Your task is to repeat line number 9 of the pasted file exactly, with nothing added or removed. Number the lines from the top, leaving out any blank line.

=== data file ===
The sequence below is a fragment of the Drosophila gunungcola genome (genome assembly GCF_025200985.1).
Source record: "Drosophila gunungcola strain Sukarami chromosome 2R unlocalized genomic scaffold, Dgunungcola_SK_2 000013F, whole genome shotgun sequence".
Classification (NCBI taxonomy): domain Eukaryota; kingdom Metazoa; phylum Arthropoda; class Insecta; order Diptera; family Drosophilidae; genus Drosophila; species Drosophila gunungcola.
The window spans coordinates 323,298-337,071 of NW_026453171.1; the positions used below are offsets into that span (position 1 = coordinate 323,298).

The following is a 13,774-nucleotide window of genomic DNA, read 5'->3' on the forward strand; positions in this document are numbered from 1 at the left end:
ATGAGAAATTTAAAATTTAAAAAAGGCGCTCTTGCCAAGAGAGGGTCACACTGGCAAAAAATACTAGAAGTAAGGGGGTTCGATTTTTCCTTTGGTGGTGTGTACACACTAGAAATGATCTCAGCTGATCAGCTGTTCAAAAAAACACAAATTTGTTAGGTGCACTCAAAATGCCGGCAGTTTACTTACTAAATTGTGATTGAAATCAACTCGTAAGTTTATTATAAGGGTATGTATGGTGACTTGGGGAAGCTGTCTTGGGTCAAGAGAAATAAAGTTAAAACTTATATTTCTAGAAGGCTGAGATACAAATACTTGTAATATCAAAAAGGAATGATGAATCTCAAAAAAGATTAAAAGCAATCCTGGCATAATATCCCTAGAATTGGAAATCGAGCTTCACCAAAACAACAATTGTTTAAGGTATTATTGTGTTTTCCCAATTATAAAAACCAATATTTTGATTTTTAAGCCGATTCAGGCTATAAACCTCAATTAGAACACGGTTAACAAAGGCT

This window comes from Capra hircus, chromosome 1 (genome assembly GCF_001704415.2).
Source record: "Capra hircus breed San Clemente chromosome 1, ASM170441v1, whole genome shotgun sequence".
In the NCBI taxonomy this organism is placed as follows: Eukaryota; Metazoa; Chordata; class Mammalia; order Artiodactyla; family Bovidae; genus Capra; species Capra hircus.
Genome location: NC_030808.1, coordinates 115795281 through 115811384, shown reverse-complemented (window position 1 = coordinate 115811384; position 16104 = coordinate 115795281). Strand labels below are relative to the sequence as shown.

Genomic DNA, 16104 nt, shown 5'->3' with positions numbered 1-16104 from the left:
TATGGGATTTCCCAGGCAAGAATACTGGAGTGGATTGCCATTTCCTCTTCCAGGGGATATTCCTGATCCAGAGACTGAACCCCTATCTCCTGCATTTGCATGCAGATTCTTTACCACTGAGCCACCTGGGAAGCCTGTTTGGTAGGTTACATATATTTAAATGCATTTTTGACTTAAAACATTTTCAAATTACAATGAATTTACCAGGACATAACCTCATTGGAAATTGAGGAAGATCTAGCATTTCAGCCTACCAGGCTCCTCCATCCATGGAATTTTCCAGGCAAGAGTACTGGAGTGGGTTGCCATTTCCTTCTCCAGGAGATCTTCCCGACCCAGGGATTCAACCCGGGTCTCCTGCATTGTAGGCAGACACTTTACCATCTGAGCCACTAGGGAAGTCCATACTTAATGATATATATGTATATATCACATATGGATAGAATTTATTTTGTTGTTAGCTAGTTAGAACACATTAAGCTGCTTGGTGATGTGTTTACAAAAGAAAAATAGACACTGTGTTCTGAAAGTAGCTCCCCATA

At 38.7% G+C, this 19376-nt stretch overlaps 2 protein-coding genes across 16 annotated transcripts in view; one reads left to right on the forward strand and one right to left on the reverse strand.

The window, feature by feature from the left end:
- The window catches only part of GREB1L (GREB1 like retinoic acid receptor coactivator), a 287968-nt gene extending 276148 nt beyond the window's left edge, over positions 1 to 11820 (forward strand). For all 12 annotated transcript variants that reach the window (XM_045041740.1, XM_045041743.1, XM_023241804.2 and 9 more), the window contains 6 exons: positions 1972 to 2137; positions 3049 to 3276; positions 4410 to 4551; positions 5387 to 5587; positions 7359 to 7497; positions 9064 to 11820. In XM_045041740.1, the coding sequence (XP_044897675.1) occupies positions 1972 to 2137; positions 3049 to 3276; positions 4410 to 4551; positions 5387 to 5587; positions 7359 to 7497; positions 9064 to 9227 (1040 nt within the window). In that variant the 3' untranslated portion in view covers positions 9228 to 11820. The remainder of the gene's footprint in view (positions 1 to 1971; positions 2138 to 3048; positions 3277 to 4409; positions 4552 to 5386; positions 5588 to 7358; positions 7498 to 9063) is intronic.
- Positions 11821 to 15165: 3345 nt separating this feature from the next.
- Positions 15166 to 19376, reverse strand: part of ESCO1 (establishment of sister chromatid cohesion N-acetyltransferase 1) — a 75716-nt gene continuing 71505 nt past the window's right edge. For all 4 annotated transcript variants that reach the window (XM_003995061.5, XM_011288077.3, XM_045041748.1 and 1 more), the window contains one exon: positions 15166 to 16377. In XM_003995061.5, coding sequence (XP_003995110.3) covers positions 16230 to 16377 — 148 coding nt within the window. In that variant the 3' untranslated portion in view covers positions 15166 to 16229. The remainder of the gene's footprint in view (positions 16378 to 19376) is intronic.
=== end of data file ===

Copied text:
In the NCBI taxonomy this organism is placed as follows: Eukaryota; Metazoa; Chordata; class Mammalia; order Artiodactyla; family Bovidae; genus Capra; species Capra hircus.